CONTACT: GEORGE MCCRORY
100 Old Public Library
Iowa City IA 52242
(319) 384-0012; fax (319) 384-0024
Release: April 19, 2001
Environmental services firm locates at TIC
CORALVILLE, Iowa -- Just in time for Earth Day, the University of Iowa Technology
Innovation Center (TIC) will welcome an environmental services firm to its
business incubator on the Oakdale Research Campus in Coralville. The newest
TIC tenant will be Essential Science, Inc., a company that develops technology
to measure reductions in greenhouse gas emissions.
The Board of Regents, State of Iowa approved the company's lease at the
TIC at its meeting Wednesday in Vinton.
Essential Science President Richard Ney, who will receive his Ph.D. in civil
and environmental engineering from the UI this May, will develop and market
the measurement technology based on eight years of research at the UI and
a decade of successful consulting practice.
The company is breaking into the new market of trading credits for greenhouse
gas emissions, which would be established under international agreements,
U.S. legislation for voluntary emissions programs, and private trading initiatives.
In an emissions trading program, a government or trading agency issues a number
of permits or allowances to sources of a particular pollutant (in this case
greenhouse gases) to release a specified number of tons of the pollutant,
consistent with the desired level of emissions. The owners of the permits
may keep them and release the pollutants or reduce their emissions and sell
"It provides an economic reward for doing the right thing environmentally,"
By developing new techniques to confidently measure greenhouse gas reductions,
Essential Science will help companies verify and improve their emission trades,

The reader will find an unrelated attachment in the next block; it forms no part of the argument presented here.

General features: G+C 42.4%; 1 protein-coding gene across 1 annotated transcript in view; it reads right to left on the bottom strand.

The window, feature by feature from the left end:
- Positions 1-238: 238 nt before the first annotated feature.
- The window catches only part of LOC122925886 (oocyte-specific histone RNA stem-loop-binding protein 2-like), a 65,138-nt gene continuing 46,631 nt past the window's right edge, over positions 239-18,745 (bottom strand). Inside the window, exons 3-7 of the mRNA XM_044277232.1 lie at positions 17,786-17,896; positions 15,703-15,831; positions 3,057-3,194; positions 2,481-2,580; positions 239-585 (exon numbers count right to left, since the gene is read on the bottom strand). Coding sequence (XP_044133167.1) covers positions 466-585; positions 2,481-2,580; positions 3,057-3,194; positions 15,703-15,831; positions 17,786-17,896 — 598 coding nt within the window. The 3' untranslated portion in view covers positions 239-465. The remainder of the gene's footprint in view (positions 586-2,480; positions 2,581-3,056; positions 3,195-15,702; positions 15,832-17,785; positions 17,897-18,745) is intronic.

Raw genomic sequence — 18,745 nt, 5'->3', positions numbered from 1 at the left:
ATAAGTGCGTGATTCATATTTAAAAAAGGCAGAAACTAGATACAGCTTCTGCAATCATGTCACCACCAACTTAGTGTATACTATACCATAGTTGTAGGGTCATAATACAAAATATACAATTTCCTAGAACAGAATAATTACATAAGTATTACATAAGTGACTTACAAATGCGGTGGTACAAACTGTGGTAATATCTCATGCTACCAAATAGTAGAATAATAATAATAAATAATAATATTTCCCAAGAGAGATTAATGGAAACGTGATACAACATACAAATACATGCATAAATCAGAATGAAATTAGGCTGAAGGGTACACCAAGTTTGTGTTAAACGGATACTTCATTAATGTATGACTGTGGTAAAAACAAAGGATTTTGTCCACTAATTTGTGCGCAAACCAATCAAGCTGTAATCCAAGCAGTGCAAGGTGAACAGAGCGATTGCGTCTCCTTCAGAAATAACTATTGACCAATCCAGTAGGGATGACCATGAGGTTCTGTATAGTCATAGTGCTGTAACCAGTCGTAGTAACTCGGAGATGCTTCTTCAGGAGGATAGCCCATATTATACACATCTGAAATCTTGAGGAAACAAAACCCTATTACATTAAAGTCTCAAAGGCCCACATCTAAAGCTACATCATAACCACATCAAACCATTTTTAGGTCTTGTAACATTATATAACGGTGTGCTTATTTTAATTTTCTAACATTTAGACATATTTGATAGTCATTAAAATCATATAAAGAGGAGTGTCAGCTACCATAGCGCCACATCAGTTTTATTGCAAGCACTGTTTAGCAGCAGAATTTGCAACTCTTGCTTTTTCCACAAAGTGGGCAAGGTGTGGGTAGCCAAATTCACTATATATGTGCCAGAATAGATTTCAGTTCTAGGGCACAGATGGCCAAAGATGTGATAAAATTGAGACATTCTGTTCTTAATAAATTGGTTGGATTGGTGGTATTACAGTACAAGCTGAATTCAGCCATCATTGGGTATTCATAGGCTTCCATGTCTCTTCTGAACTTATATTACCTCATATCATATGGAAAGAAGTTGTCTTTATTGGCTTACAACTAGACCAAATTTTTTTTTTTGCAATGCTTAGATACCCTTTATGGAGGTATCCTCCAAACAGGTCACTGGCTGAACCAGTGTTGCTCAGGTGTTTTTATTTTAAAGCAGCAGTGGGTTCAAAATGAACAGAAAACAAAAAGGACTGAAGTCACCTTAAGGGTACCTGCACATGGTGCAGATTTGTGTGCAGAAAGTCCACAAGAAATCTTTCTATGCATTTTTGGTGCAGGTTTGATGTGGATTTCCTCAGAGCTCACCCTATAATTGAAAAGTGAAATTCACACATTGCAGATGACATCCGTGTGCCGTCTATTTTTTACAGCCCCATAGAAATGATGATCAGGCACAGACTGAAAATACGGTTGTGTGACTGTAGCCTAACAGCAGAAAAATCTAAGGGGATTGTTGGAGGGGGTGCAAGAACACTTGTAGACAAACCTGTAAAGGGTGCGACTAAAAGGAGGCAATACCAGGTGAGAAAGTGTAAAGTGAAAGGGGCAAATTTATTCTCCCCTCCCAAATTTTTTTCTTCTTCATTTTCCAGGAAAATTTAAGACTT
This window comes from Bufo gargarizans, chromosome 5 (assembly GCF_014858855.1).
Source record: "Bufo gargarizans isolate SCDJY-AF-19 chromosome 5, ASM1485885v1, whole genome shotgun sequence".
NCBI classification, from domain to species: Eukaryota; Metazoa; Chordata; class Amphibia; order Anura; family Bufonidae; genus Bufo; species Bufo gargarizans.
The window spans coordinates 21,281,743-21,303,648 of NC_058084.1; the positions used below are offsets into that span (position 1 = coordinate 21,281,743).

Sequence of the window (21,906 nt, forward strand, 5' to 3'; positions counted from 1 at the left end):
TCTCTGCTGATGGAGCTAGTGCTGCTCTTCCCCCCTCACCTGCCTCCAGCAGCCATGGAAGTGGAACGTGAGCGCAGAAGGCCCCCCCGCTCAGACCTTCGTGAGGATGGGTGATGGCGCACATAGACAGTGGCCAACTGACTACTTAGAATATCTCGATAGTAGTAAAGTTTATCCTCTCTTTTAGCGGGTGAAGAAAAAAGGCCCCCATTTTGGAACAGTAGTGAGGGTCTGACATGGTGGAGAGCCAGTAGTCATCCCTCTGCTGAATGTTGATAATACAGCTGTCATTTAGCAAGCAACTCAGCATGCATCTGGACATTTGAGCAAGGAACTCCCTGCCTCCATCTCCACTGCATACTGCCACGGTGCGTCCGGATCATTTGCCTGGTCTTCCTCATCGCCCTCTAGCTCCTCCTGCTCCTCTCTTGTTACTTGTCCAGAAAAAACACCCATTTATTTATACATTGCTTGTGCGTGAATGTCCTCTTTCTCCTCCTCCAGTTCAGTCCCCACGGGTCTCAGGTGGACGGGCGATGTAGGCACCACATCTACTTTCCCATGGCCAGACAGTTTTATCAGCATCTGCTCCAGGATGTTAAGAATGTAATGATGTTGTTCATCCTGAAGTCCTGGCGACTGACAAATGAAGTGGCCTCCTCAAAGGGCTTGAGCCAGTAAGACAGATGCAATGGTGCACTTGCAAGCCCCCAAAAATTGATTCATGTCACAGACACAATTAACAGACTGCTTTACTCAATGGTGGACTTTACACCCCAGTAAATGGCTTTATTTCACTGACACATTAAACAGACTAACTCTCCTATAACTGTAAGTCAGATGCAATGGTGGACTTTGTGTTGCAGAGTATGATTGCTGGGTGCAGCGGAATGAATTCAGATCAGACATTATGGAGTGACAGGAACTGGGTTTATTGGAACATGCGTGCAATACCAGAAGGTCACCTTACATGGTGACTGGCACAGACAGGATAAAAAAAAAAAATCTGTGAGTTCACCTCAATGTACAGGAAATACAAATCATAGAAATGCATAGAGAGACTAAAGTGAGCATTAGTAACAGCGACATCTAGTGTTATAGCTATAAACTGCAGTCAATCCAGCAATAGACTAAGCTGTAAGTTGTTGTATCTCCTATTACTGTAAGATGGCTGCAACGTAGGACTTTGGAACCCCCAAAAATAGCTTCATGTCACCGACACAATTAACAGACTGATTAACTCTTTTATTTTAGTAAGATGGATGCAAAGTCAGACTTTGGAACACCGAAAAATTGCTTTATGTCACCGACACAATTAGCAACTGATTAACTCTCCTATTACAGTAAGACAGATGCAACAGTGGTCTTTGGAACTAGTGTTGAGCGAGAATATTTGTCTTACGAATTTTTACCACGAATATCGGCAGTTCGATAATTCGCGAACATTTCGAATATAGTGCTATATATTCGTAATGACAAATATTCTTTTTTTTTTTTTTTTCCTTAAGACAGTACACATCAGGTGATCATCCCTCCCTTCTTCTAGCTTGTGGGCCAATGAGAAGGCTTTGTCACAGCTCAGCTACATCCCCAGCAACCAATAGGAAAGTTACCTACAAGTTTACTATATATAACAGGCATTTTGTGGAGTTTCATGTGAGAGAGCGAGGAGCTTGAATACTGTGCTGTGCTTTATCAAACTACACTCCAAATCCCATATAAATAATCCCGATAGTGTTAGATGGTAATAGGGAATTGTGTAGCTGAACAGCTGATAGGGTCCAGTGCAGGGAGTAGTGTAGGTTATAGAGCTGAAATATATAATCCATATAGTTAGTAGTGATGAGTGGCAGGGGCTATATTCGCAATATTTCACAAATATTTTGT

providing higher value for their emission credits. The company will focus
on trades involving energy efficiency, renewable energy sources, such as switchgrass
and poplar trees, or carbon stored within soils from converting row crop agriculture
to prairie or grass, or switching to no-till or organic farming applications.
The emission trading market has great potential to benefit both the industrial
and agricultural sectors of the Iowa economy, Ney said. Farmers and corporate
landowners can be paid for converting to these carbon-storing practices on
the private contract market. Even if the Kyoto Protocol is not ratified, Ney
believes the emissions trading market remains strong with solid commitments
from DuPont, Shell, and several other major corporations voluntarily pledging
to reduce their emission levels.
"There is a tremendous amount of activity in this area, even in the
absence of formal legislative support from the U.S. Congress. The time is
right for Essential Science to be an early leader in providing services to
this emerging market," Ney said.
The company will assist industries, electric utilities, the agricultural
community, and governmental agencies to develop emission reduction programs,
and also provide measurement services to determine the amount of emissions
that is occurring through the program.
Essential Science will be located in Suite 231 of the TIC.
One of the universitys technology transfer programs, the TIC was established
in 1984 to nurture new technology-based business ventures and to encourage
those companies to establish relationships with the UI.
When Essential Sciences' lease becomes effective May 1, the TIC will have
14 tenant companies. Some 17 TIC "graduate" firms have expanded
their business after leaving the incubator.
For additional information about the TIC, contact Tom Bauer, associate director,
at (319) 335-4067.